On Nov. 9, 2022, the guided-missile destroyer The Sullivans (DDG 68) and patrol coastal ship Hurricane (PC 3) sail in the background as sailors inventory a large quantity of urea fertilizer and ammonium perchlorate discovered on board a fishing vessel intercepted in the Gulf of Oman the previous day. US Navy photo by Sonar Technician (Surface) 1st Class Kevin Frus.
A pair of US warships last week interdicted smugglers in the Gulf of Oman carrying explosives from Iran to Houthi rebels in Yemen, according to 5th Fleet officials.
“This was a massive amount of explosive material, enough to fuel more than a dozen medium-range ballistic missiles depending on the size,” said Vice Adm. Brad Cooper, the commander of US Naval Forces Central Command and the 5th Fleet, in a statement emailed to Coffee or Die Magazine. “The unlawful transfer of lethal aid from Iran does not go unnoticed. It is irresponsible, dangerous and leads to violence and instability across the Middle East.”
The seizure of 70 tons of ammonium perchlorate Tuesday, Nov. 8, by the US Navy’s guided-missile destroyer The Sullivans and the Coast Guard cutter John Scheuerman marked the first time the 5th Fleet had interdicted the powerful oxidizer, which is often used to make explosives and rocket fuel.
The morning search also uncovered 100 tons of urea fertilizer, a compound with dual uses for agriculture and, in its nitrate form, explosives.
On Nov. 9, 2022, sailors from guided-missile destroyer The Sullivans inventory a large quantity of urea fertilizer and ammonium perchlorate discovered on a fishing vessel intercepted by US forces while transiting international waters in the Gulf of Oman the previous day. US Navy photo by Sonar Technician (Surface) 1st Class Kevin Frus.
It’s not the first time US warships have seized contraband urea.
On Jan. 18, the guided-missile destroyer Cole and patrol coastal ship Chinook confiscated 40 tons of the fertilizer off a fishing boat in the Gulf of Oman that previously had been caught trafficking weapons to Somalia.
The fishing boat boarded on Nov. 8 also drew the patrol coastal ship Hurricane and Navy explosive ordnance disposal technicians from the 5th Fleet’s Task Force 56. Navy officials said that after cataloging the explosive materials for five days, US forces sank the fishing boat because it had become “a hazard to navigation for commercial shipping.”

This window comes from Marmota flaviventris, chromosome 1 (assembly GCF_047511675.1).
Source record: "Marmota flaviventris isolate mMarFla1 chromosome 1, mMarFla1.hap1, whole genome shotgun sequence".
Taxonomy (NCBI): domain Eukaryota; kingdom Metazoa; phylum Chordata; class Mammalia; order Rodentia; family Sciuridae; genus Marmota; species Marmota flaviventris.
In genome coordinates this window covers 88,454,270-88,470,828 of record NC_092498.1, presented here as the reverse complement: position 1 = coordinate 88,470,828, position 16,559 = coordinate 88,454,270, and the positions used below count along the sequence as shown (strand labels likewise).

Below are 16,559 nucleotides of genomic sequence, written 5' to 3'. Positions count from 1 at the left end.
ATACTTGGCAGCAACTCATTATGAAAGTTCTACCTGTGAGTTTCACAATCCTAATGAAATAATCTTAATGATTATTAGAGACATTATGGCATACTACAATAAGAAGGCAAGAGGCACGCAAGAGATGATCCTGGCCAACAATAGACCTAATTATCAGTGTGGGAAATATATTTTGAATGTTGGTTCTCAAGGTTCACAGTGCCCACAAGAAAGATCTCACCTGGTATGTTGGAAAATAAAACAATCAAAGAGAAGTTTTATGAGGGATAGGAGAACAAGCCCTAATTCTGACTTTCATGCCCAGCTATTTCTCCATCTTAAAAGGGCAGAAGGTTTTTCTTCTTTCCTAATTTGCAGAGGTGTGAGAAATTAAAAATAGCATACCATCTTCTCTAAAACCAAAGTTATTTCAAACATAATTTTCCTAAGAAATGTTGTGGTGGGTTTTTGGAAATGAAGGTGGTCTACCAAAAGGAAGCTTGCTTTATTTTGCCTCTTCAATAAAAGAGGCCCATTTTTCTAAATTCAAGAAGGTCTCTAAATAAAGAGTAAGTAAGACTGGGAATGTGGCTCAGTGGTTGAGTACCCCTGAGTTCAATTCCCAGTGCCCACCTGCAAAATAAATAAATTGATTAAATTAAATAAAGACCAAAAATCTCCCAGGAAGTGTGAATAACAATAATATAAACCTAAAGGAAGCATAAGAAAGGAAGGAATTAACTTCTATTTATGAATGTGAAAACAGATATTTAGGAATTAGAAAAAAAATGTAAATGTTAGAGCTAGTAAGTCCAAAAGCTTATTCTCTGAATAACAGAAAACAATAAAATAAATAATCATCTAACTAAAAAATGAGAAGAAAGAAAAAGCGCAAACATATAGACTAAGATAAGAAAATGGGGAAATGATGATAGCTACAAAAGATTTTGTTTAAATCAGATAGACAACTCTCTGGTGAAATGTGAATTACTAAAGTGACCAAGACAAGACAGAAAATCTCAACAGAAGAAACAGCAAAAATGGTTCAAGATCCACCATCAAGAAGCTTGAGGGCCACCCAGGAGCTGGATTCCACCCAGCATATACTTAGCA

In the Gulf of Oman, US forces approach a fishing vessel transiting international waters Nov. 8, 2022. Officials said it was carrying explosive material bound from Iran for Yemen. US Navy photo by Lt. j.g. Kelly Harris.
Hawkins added that the cargo of explosive material and precursor fertilizer went down with the vessel.
On Tuesday in the Gulf of Aden, the crew of The Sullivans repatriated four Yemeni mariners from the fishing boat to the Yemen Coast Guard.
All transfers of weapons, money, and explosives to Iran-backed Houthi rebels violate United Nations Security Council Resolution 2216.
“Alongside our partner forces, CENTCOM is committed to security and stability of the region and to deterring the illegal and destabilizing flow of lethal material into the region over land, in the air, and the sea,” said Gen. Michael “Erik” Kurilla, the commander of US Central Command, in a statement emailed to Coffee or Die.
A large quantity of urea fertilizer and ammonium perchlorate sit in a cargo compartment on board a fishing vessel intercepted by US forces while transiting international waters in the Gulf of Oman, Nov. 8, 2022. US Navy photo.
Iranian state agencies and their official press outlets have remained silent about the latest smuggling interdiction by US forces in the Gulf of Oman.
But they've condemned as an "act of piracy" a Saudi-led flotilla's seizure of a Panamanian-flagged diesel oil tanker, Red Ruby, off the Yemeni port of Hudaydah last week.
The warships also prevented two tanks, Fos Energy and Princess Halimah, from entering the port, Iranian officials said.
The Houthi movement's Ansar Allah press office also has not mentioned the latest seizure in the Gulf of Oman, instead concentrating fire on the US ambassador's Wednesday visit to Yemen's eastern Hadharmout Governorate.
"Countries such as the United States, which funds and supports the aggression on Yemen, can never think of reconciling with the Yemeni people," an Ansar Allah statement read. "The Yemeni people strongly reject any US actions toward Yemen, whether declared or undeclared."
Carl Prine is a former senior editor at Coffee or Die Magazine. He has worked at Navy Times, The San Diego Union-Tribune, and Pittsburgh Tribune-Review. He served in the Marine Corps and the Pennsylvania Army National Guard. His awards include the Joseph Galloway Award for Distinguished Reporting on the military, a first prize from Investigative Reporters & Editors, and the Combat Infantryman Badge.
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